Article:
When it comes to extracurricular activities at Penn, the overwhelming mentality is to get involved from the start, stay involved and rise through an organization’s ranks until we’re in a position to make the most difference.
While this is a potentially noble goal, this structure manufactures students who miss out on a lot of opportunities on campus and around the city.
Even before we set foot on Locust Walk, the Penn supplement asks us to imagine how we’ll make our mark on campus.
When I was in high school, I remember spending a significant amount of time on the Kelly Writers House website, reading about all the publications and clubs it hosts. On my application, I explained how even though I wanted to become a vet, I would be involved with the Writers House.
So freshman year I attended a monthly Writers House Hub meeting, where students and community members discussed events for the coming year. But instead of feeling excited, I felt overwhelmed and untalented next to all of the incredible creative types that the Writers House attracts.
I left the meeting without getting involved in anything.
I’m sure that’s exactly the opposite of what members of the Writers House were hoping to achieve. Every center and organization on campus aims to recruit freshmen that will take on an active role in the years to come.
Cultural centers on campus do so by providing a safe space for their constituents. Centers that serve minority groups on campus — such as La Casa Latina, the Pan-Asian American Community House, Makuu, the LGBT Center and the Women’s Center — tailor their programming to the specific interests of their groups.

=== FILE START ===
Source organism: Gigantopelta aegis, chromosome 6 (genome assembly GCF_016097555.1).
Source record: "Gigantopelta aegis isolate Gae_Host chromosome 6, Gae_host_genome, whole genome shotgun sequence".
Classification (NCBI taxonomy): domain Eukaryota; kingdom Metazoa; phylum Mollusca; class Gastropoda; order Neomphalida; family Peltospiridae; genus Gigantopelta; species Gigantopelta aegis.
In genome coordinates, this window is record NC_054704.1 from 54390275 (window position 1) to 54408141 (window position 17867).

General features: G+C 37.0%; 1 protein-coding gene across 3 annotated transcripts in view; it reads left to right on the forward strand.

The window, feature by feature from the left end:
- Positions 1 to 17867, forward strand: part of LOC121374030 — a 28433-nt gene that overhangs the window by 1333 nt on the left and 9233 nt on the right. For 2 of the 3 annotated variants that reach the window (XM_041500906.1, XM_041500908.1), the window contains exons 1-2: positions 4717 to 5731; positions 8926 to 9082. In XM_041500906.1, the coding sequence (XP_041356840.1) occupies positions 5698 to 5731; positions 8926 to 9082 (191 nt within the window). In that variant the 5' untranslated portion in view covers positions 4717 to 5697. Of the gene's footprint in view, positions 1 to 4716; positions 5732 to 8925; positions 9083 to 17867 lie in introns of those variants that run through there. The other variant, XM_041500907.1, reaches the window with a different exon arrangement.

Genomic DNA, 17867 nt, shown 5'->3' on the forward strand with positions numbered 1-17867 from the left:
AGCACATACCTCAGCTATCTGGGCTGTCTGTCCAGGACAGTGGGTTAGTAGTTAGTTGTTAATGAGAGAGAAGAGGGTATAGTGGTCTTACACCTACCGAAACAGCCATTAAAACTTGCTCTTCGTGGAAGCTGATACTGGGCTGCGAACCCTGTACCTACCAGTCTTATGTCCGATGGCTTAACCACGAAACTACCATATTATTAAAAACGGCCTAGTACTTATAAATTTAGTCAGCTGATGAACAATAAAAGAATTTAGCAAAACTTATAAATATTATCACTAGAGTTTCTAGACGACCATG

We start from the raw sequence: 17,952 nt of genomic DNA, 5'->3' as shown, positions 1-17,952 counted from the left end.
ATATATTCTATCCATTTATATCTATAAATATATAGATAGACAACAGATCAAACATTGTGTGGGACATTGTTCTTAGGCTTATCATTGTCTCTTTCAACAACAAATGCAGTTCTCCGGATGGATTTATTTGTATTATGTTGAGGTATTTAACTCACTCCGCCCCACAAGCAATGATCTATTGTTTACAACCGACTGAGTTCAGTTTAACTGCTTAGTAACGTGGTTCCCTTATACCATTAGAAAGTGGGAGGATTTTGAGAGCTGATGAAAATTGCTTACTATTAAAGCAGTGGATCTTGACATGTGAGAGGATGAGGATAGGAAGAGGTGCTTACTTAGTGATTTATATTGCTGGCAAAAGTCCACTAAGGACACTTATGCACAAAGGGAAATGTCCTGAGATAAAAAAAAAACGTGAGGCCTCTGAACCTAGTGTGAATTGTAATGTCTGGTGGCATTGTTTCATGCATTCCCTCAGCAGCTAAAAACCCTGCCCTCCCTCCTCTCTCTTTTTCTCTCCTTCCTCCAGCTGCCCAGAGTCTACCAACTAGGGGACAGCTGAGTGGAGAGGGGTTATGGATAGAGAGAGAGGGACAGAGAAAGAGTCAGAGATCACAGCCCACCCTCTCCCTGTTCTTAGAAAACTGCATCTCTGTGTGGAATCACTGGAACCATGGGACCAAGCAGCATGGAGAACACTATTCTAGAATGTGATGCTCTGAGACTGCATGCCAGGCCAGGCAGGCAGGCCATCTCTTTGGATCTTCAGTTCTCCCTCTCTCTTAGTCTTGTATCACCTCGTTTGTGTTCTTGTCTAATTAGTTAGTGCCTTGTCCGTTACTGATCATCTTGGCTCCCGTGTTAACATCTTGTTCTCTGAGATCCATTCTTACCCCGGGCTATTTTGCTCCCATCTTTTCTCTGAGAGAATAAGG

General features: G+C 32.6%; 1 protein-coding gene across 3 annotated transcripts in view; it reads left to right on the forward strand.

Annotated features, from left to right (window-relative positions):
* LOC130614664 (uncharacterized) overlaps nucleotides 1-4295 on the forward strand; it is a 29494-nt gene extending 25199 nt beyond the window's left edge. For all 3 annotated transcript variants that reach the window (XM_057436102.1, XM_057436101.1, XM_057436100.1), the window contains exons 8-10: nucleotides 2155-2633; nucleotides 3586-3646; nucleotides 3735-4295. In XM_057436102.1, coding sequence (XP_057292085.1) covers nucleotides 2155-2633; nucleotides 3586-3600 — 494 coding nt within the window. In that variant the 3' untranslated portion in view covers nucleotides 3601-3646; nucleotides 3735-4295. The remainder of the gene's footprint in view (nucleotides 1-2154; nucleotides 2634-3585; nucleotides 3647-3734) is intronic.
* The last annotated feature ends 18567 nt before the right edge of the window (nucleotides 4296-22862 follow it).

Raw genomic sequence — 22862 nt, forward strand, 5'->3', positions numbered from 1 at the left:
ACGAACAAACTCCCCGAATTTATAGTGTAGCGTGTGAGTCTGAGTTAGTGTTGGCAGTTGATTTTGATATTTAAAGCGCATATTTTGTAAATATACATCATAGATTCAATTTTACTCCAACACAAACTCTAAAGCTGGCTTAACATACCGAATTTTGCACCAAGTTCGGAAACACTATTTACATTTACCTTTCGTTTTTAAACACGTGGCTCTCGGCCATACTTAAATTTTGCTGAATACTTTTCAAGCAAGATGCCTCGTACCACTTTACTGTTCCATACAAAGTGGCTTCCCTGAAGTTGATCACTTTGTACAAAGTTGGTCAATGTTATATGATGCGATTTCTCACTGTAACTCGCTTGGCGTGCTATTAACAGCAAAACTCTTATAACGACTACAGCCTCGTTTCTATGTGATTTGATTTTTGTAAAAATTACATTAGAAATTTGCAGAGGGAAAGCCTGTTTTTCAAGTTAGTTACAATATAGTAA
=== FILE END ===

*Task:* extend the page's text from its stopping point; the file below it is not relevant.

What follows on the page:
For students involved in the Greenfield Intercultural Center, it serves as “a home away from home,” Associate Director Vanessa Iyua explained.
Students often stop by in between classes to hang out with each other and talk to staff members.
However, from the outside looking in, these established communities can seem intimidating. Especially if (like me) you weren’t brave enough to venture in during freshman year, but are instead drawn in as an upperclassman looking for something new.
2005 College graduate Jamie-Lee Josselyn, the associate director for Recruitment at the Writers House has a possible solution.
Although she spent her freshman and sophomore vaguely associated with the Writers House, it was not until her junior year that she realized she wanted to feel more integrated into the community. That’s when she began sitting on the illustrious green couch in the house’s living room every day in between classes.
There must be something to the method, because she has entered her eighth year as a staff member of the center.
Some of the best choices I have made at Penn have been based on off-the-cuff, “why-not?” decisions. Last year, I impulsively responded to a request for “translation volunteers” that I saw on a student group’s newsletter — one of many that I subscribe to. This seemingly insignificant email led to me volunteering with the Media Mobilizing Project and my current work-study position as a communications intern.
During the beginning of each school year, we are all involved in making sure freshmen know what’s what on campus. We want them to know about our club, our major, our leadership opportunities. Yet most of us don’t know half of what occurs at Penn.
Of course, this is no easy task — with the number of groups and events on campus, it would be a full-time job learning about all of them.
This year, like the past two years, I spent almost an hour meandering through the Student Activities Fair. Sure, I was more discerning this year, but still ended up with a nice stack of flyers and publications to take home.
Yessenia Gutierrez is a College junior from Hollywood, Fla. Her email address is firstname.lastname@example.org. “Yessi Can” appears every Monday. Follow her @yessiwrites